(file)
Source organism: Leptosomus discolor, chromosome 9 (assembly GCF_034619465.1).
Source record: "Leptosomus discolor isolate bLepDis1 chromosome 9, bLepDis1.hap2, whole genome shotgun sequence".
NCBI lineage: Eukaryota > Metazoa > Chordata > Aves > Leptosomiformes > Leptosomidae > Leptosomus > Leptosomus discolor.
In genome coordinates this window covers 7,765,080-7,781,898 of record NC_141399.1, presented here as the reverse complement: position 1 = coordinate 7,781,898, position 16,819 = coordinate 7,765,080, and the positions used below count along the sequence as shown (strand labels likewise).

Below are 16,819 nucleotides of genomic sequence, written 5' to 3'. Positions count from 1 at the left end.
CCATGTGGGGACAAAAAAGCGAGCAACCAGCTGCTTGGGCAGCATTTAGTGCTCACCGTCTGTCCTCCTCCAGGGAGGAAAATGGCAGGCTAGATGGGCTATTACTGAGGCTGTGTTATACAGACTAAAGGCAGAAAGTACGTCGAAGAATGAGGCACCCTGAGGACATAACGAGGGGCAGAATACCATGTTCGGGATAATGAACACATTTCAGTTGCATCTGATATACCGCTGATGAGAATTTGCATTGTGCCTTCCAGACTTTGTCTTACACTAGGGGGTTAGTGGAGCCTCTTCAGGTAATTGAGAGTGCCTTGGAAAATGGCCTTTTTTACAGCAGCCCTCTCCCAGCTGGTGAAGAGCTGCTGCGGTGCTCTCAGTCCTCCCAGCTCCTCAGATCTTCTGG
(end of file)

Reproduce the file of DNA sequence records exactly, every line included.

Source organism: Leptosomus discolor, chromosome 9 (assembly GCF_034619465.1).
Source record: "Leptosomus discolor isolate bLepDis1 chromosome 9, bLepDis1.hap2, whole genome shotgun sequence".
NCBI lineage: Eukaryota > Metazoa > Chordata > Aves > Leptosomiformes > Leptosomidae > Leptosomus > Leptosomus discolor.
In genome coordinates this window covers 7,765,080-7,781,898 of record NC_141399.1, presented here as the reverse complement: position 1 = coordinate 7,781,898, position 16,819 = coordinate 7,765,080, and the positions used below count along the sequence as shown (strand labels likewise).

Below are 16,819 nucleotides of genomic sequence, written 5' to 3'. Positions count from 1 at the left end.
CCATGTGGGGACAAAAAAGCGAGCAACCAGCTGCTTGGGCAGCATTTAGTGCTCACCGTCTGTCCTCCTCCAGGGAGGAAAATGGCAGGCTAGATGGGCTATTACTGAGGCTGTGTTATACAGACTAAAGGCAGAAAGTACGTCGAAGAATGAGGCACCCTGAGGACATAACGAGGGGCAGAATACCATGTTCGGGATAATGAACACATTTCAGTTGCATCTGATATACCGCTGATGAGAATTTGCATTGTGCCTTCCAGACTTTGTCTTACACTAGGGGGTTAGTGGAGCCTCTTCAGGTAATTGAGAGTGCCTTGGAAAATGGCCTTTTTTACAGCAGCCCTCTCCCAGCTGGTGAAGAGCTGCTGCGGTGCTCTCAGTCCTCCCAGCTCCTCAGATCTTCTGG